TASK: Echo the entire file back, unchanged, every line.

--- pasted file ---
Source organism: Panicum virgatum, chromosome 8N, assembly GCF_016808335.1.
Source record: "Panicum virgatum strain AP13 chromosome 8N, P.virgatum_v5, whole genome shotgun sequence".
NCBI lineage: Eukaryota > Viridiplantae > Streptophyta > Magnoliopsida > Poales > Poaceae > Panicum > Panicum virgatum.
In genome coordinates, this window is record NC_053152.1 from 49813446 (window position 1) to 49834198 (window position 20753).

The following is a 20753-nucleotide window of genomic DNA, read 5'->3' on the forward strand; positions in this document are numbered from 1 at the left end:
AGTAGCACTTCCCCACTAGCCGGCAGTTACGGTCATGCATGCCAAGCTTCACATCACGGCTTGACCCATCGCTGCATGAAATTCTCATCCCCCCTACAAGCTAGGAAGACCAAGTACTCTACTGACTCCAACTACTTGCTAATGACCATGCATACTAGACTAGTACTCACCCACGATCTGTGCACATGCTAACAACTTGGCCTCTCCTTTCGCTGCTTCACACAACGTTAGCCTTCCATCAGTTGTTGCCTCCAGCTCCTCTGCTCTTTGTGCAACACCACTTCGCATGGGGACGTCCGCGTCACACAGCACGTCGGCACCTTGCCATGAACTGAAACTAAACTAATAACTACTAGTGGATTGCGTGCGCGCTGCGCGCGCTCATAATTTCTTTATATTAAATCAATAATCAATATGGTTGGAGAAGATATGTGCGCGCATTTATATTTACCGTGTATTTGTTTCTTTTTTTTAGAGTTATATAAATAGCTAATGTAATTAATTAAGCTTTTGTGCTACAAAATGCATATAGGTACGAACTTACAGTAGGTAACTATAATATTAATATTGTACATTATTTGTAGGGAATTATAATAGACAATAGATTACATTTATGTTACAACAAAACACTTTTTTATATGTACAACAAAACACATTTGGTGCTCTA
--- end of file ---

Source organism: Panicum virgatum, chromosome 8N, assembly GCF_016808335.1.
Source record: "Panicum virgatum strain AP13 chromosome 8N, P.virgatum_v5, whole genome shotgun sequence".
NCBI lineage: Eukaryota > Viridiplantae > Streptophyta > Magnoliopsida > Poales > Poaceae > Panicum > Panicum virgatum.
In genome coordinates, this window is record NC_053152.1 from 49813446 (window position 1) to 49834198 (window position 20753).

The following is a 20753-nucleotide window of genomic DNA, read 5'->3' on the forward strand; positions in this document are numbered from 1 at the left end:
AGTAGCACTTCCCCACTAGCCGGCAGTTACGGTCATGCATGCCAAGCTTCACATCACGGCTTGACCCATCGCTGCATGAAATTCTCATCCCCCCTACAAGCTAGGAAGACCAAGTACTCTACTGACTCCAACTACTTGCTAATGACCATGCATACTAGACTAGTACTCACCCACGATCTGTGCACATGCTAACAACTTGGCCTCTCCTTTCGCTGCTTCACACAACGTTAGCCTTCCATCAGTTGTTGCCTCCAGCTCCTCTGCTCTTTGTGCAACACCACTTCGCATGGGGACGTCCGCGTCACACAGCACGTCGGCACCTTGCCATGAACTGAAACTAAACTAATAACTACTAGTGGATTGCGTGCGCGCTGCGCGCGCTCATAATTTCTTTATATTAAATCAATAATCAATATGGTTGGAGAAGATATGTGCGCGCATTTATATTTACCGTGTATTTGTTTCTTTTTTTTAGAGTTATATAAATAGCTAATGTAATTAATTAAGCTTTTGTGCTACAAAATGCATATAGGTACGAACTTACAGTAGGTAACTATAATATTAATATTGTACATTATTTGTAGGGAATTATAATAGACAATAGATTACATTTATGTTACAACAAAACACTTTTTTATATGTACAACAAAACACATTTGGTGCTCTA